|Robb's Rambling Reviews||
I hate to begin my review of Esperanza Rising, because I know not matter how much or how well I write, I will never be able to justice to this amazing novel. Set in 1930’s Mexico, and then later in southern California, Ryan’s novel is a semi-biographical story of her grandmother, and the hardships and joys she encountered as a young girl during the Great Depression. The novel’s theme of perseverance is revisited again and again as Esperanza and her family face difficult situation after difficult situation. In one scene, while Esperanza and her father are walking through their beautiful vineyard, her father discusses her impatience with the unripened grape crop. A true man of the soil, Sixto tells Esperanza “Wait a little while and the fruit will fall into your hand.” This is a lesson Esperanza carries with her through the novel. Later in the story, Abuelita, Esperanza’s grandmother, takes her hands, looks into her face and says “Do not be afraid to start over.” It seems as though our heroine is given this sage advice over and over again throughout the novel, but with good reason: Esperanza is one of the most impatient characters I have come across. The beauty of the novel that again and again she faces obstacles which help teach this lesson, and by the end of the story, she is teaching it to others.
Ryan has also created a group of characters so realistic and lifelike, the story almost carries itself. Esperanza, our heroine, metamorphosizes before our eyes. An impatient, somewhat spoiled rich little girl, she faces life’s challenges head on, becoming a hardworking, caring young adult. Esperanza’s mother, Ramona, the dutiful wife of Sixto Ortega, finds her own strength as she becomes the head of the household, making decisions and working hard for her family. Abuelita, Esperanza’s grandmother, not only provides the family with wise advice, but becomes a sort of guiding light to Esperanza as she struggles to make decision after decision. Hortensia and Alfonso, once workers on the Sixto’s estate, become more like family as the story progresses, a tribute to Esperanza and her mother. The list of characters goes on, but just as she did with the others, Ryan has created remarkably memorable characters, bringing them to life as only a truly remarkable storyteller can.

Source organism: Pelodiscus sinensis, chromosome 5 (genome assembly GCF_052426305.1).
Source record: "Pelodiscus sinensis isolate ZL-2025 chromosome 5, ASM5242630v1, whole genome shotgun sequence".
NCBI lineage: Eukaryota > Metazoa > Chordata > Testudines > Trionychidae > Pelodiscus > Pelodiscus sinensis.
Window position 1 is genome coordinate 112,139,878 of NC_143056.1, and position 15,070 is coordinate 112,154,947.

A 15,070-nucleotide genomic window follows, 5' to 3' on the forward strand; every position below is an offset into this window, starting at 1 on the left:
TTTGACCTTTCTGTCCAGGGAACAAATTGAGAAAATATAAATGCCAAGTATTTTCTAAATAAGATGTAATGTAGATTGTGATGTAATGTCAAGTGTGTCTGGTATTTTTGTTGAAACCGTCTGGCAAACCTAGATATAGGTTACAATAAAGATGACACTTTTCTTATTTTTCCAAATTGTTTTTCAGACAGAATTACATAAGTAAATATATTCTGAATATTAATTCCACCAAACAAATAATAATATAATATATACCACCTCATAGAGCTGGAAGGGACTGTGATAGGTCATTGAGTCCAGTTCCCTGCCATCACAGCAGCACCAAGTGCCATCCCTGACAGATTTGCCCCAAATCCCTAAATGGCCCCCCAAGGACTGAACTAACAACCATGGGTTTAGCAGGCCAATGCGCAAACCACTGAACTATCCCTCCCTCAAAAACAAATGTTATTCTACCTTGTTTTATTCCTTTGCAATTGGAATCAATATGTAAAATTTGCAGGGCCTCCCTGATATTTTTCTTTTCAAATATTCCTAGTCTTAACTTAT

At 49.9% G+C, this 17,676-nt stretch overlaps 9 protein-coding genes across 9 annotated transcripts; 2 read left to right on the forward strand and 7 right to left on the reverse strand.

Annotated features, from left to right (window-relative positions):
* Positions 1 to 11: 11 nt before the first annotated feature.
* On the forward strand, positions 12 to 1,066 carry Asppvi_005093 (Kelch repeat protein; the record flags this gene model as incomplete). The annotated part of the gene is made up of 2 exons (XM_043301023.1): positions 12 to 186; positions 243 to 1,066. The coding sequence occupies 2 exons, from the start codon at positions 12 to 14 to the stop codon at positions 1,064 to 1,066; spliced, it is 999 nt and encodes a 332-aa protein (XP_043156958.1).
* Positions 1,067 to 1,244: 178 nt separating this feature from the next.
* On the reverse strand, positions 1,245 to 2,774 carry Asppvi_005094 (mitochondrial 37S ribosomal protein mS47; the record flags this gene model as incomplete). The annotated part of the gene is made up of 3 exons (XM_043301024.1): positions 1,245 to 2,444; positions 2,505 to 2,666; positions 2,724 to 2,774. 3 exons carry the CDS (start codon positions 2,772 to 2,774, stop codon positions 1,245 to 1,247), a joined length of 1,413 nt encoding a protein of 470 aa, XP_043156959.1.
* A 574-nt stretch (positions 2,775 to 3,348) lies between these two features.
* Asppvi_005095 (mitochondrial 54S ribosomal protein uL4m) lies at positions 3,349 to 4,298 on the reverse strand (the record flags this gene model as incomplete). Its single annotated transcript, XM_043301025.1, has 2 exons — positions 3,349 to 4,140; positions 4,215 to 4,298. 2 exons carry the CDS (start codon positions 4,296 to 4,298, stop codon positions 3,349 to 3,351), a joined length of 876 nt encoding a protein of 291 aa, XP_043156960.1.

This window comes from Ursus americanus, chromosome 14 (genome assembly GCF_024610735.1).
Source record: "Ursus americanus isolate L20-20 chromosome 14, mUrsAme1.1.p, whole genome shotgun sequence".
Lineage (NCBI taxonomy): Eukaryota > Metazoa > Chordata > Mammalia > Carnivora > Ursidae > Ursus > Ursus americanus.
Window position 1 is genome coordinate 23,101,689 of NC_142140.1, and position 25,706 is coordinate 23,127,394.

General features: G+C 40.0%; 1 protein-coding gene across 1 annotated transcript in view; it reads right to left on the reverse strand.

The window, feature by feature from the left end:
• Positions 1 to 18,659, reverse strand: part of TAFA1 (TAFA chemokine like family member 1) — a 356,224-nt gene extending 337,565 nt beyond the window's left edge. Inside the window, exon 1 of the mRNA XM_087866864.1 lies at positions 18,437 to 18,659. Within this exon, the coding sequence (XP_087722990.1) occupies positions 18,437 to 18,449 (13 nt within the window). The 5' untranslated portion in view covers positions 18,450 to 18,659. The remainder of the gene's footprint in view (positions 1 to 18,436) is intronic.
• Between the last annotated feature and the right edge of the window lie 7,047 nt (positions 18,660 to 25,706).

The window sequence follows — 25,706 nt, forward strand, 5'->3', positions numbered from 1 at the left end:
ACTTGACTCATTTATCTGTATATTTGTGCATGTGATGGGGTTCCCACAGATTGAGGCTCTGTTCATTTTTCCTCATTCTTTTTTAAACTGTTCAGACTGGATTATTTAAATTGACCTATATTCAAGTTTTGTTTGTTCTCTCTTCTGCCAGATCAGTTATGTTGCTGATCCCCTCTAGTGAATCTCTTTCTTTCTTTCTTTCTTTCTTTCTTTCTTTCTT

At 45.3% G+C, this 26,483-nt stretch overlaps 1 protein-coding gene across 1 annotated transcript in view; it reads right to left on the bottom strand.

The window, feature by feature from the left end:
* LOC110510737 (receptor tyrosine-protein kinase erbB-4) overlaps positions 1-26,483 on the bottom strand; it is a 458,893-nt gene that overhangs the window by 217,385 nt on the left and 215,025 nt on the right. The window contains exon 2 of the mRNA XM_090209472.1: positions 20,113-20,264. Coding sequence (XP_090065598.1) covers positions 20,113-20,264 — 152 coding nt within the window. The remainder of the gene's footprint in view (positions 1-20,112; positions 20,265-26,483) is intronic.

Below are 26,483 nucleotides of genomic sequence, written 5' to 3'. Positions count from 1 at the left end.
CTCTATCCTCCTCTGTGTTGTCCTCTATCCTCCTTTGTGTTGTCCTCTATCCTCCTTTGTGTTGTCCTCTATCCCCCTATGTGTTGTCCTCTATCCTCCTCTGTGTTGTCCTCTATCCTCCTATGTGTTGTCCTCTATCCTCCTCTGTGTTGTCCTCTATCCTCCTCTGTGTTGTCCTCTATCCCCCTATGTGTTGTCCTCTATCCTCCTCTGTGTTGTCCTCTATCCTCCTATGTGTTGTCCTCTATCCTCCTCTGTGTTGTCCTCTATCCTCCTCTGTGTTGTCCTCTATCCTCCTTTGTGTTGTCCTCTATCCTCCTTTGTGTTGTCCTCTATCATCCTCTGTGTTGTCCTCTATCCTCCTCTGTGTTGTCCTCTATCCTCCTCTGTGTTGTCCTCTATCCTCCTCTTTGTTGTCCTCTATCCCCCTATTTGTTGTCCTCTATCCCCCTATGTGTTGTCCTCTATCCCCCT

Although not told in verse form, Ryan’s writing truly has a melodic tone. Whether discussing the changing of the seasons, a love for the earth, or simply discussing the emotions and feelings of the story’s characters, Ryan’s writing is truly poetic. At one point, when Mama is in the hospital Ryan writes of Esperanza, “She missed her way of walking into a room, graceful and regal. She missed watching her hands crocheting, her fingers moving nimbly. And most of all, she longed for the sound of Mama's strong and assured laughter.” Trying to instill a love of her home and the land which supplied her family with all their needs, her father tells her ““Our Land is alive, Esperanza. This whole valley breathes and lives. Did you know that when you lie down on the land, you can feel it breathe? That you can feel its heart beating.” These beautifully poetic words are ones which never leave her.
As Abuelita sits and crochets, she compares the zig-zag stitches she creates to life’s obstacles. "Right now you are in the bottom of the valley and your problems loom big around you," Abuelita explains when she and Esperanza say their goodbyes. "But soon, you will be at the top of a mountain again.” The blanket she is creating reminds me of the countless afghans and blankets my aunt knitted and crocheted. There wasn’t a wedding or baby shower in my family that didn’t have a brightly wrapped package from my aunt. I was given my afghan in 1976. Its bright colors in the same zig zag pattern have traveled with me throughout my life, and I still smile each time I use it. Now Abuelita’s advice will go along with it as well. The novel’s theme of perseverance strikes home with me as well. Just as Esperanza and her family persevere through hardship after hardship, I am reminded of my ancestors who came to this country and did the same. Regardless of today’s political views, America has always been a country where people from around the world come, work hard, and make a better life for themselves and their families, and I’m proud that my family in so many ways, resembles Esperanza’s. It is no coincidence that Esperanza translates into English as Hope.
Esperanza Rising tells of hardships and joys of a family like so many others. What sets it apart is the family’s refusal to give up, or give in. Pam Munoz Ryan has created a work where readers can find a story that talks directly to them, discussing things the need to know, and reinforcing things the already do. Her poetic language creates moods lighter than air, and other times drags readers to the depths of misery. Her themes of perseverance, loyalty, and duty permeate the novel, teaching readers important lessons without being teachy or preachy, and the characters are simply amazing: sympathetic, compassionate, and so true to life.
Citation: Ryan, P. M. (2002). Esperanza rising. New York, NY: Scholastic Press.